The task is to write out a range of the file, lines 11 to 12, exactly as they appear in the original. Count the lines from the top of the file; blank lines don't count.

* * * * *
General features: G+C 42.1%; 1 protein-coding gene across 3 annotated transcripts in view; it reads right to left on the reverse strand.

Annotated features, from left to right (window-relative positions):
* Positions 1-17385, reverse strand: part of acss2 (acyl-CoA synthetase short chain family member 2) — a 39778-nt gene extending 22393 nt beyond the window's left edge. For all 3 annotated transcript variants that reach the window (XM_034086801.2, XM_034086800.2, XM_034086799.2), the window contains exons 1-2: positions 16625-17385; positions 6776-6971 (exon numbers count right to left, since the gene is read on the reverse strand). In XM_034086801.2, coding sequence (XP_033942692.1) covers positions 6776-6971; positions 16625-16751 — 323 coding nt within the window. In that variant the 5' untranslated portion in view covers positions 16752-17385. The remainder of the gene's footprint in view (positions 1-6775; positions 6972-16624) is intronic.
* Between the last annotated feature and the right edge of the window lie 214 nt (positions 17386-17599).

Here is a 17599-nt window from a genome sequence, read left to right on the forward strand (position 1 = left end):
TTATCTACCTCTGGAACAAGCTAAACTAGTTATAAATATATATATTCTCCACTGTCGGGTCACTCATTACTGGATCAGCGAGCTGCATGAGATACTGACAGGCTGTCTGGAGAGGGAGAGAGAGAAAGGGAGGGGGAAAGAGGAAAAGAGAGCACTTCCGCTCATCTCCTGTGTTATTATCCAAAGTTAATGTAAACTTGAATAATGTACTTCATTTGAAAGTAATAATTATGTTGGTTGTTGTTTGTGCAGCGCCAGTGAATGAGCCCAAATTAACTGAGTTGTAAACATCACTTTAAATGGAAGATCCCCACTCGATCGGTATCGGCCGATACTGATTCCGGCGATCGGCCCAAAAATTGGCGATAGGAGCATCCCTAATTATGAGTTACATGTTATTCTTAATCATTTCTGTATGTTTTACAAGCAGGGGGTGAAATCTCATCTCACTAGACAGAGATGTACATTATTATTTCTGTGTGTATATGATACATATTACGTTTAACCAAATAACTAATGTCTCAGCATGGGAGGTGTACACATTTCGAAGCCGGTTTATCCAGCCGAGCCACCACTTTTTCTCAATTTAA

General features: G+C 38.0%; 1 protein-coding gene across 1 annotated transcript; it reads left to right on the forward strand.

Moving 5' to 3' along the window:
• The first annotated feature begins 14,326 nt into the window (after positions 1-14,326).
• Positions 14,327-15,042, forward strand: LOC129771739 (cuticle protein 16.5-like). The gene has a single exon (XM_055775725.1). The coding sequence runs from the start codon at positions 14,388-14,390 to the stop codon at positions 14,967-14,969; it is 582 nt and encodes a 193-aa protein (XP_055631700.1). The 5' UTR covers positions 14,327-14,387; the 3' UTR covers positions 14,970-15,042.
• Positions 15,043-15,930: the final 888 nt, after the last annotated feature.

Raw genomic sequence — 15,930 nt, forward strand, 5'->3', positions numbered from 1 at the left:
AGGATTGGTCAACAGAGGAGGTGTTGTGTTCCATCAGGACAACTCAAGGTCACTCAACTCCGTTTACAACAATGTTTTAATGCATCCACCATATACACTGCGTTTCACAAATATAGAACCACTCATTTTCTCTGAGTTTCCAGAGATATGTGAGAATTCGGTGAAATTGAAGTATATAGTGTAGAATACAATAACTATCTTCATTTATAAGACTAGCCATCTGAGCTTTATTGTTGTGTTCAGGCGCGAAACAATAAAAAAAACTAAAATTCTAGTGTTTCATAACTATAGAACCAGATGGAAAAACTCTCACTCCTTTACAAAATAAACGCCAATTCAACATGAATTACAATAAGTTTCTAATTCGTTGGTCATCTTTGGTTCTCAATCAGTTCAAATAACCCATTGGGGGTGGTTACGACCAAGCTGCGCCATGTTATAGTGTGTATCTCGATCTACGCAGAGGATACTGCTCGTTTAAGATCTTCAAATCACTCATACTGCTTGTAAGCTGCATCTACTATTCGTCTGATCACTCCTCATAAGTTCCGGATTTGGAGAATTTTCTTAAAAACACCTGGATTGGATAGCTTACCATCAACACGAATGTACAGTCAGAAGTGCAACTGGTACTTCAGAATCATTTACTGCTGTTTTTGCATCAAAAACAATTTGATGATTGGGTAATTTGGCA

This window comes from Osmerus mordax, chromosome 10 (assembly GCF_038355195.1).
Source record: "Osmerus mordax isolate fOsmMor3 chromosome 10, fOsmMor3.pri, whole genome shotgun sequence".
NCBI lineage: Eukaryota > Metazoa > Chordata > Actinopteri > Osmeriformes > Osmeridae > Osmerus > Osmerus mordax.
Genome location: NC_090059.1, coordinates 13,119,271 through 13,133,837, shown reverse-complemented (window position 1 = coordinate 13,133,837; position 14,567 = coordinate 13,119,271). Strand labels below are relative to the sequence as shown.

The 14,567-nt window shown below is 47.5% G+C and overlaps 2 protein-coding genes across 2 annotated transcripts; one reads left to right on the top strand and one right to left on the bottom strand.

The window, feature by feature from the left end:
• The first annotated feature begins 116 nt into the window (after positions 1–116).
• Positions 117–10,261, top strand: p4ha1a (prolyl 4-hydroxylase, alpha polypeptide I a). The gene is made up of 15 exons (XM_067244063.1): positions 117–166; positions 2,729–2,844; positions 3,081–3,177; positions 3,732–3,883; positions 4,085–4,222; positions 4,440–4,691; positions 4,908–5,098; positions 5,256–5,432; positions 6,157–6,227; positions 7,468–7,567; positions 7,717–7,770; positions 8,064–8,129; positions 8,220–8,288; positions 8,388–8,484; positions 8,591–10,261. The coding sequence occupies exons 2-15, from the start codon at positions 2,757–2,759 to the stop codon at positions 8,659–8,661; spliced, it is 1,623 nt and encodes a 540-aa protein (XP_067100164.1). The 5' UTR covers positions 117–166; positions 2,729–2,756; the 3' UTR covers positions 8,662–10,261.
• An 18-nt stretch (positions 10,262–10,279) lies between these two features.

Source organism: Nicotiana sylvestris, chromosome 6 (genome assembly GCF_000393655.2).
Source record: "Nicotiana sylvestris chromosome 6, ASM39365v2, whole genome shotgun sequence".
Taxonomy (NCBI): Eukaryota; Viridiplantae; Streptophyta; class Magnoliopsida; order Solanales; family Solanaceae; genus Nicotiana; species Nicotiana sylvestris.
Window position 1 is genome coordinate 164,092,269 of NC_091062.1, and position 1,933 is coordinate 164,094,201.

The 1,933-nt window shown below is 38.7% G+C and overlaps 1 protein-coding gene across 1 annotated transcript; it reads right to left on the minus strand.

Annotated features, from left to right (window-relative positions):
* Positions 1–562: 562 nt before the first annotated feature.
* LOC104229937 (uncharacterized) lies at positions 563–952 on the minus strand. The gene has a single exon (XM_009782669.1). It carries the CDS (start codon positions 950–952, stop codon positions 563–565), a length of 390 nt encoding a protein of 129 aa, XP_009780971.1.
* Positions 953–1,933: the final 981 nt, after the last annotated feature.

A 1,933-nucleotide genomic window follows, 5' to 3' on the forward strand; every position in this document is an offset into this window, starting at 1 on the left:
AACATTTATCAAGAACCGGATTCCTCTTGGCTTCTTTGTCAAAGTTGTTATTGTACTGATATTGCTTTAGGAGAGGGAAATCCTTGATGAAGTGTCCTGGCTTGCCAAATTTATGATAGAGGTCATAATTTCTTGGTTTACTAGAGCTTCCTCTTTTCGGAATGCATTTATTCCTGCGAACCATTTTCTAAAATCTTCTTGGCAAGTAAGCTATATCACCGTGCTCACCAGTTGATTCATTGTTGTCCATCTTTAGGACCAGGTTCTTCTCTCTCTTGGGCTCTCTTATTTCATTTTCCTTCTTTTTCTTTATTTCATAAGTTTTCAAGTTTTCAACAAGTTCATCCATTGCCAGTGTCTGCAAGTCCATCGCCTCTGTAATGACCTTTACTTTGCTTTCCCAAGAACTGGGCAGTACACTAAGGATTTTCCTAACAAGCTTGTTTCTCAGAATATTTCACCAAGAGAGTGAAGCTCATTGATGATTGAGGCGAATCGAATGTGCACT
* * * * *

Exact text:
• Positions 15,043-15,930: the final 888 nt, after the last annotated feature.

Raw genomic sequence — 15,930 nt, forward strand, 5'->3', positions numbered from 1 at the left: